Norway welcomes the substantial progress achieved in the latest round of negotiations on a new international legally binding instrument under UNCLOS on the conservation and sustainable use of marine biological diversity in areas beyond national jurisdiction. More than ever, we need a framework to enhance coordination in ocean management and to set out more detailed rules and procedures for the use of environmental impact assessments and area-based management tools, including marine protected areas. We therefore welcome the convening of an IGC5.2 in February 2023 in order to finalize our negotiations. Norway will work to ensure a strong and robust instrument that can stand the test of time.
In 2018 Norway’s Prime Minister, together with 13 other world leaders, established the High Level Panel for a Sustainable Ocean Economy. Two years ago, they launched their ambitious ocean action agenda, combining effective protection, sustainable production and equitable prosperity. They committed to sustainably managing 100 % of the ocean areas under their jurisdiction by 2025. In November 2021 they were joined by the United States represented by President Biden, and in 2022 by President Macron of France and the British Prime Minister.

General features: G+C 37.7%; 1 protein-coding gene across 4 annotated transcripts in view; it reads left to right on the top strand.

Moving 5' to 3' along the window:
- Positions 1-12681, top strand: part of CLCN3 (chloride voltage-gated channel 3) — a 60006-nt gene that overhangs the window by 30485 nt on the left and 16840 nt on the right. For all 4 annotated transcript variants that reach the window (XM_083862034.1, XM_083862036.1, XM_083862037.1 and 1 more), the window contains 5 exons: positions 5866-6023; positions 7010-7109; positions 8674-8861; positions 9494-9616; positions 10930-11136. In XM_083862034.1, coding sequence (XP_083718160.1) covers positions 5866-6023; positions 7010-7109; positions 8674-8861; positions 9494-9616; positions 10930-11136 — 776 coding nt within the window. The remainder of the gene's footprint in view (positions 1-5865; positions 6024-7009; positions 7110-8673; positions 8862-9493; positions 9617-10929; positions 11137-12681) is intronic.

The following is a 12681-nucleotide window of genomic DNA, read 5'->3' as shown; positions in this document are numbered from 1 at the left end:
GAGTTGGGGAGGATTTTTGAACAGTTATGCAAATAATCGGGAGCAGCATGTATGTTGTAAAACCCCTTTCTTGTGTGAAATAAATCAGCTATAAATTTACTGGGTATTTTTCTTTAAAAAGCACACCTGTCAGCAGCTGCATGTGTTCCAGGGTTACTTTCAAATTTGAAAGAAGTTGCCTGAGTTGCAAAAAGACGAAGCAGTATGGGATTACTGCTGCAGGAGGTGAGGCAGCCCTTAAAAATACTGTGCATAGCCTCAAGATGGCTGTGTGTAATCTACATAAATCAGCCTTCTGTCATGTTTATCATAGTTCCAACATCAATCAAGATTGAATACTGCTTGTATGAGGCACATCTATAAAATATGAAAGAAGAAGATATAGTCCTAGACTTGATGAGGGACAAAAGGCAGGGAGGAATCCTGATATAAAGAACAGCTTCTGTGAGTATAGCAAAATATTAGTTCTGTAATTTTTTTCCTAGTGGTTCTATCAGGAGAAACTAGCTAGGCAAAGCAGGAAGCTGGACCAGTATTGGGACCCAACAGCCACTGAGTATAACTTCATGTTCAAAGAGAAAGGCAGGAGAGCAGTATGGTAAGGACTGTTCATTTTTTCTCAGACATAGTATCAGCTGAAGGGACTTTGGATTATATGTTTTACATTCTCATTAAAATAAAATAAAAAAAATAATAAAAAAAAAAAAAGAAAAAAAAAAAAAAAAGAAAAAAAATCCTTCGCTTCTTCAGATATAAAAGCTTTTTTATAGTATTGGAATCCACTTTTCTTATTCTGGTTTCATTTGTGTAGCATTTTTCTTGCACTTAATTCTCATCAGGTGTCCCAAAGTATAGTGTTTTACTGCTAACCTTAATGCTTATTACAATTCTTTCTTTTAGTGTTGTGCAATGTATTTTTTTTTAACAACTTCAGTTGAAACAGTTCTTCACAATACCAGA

To deliver results, the Panel’s recommendations and actions must be implemented. Each country is now therefore working to ensure that political decision-making leads to effective action. In this respect, engangement by countries beyond the panel members on the action agenda is vital.
In closing, let me mention the program of assistance that Norway and the DOALOS launched in 2020. The intention is to provide capacity-development and technical assistance to developing States to reinforce their capacity to implement the United Nations Convention on the Law of the Sea and related Agreements and to better harness the benefits of the sustainable ocean economy. We are thankful to DOALOS for their efforts in relation to this program, of which more information can be found on their web page.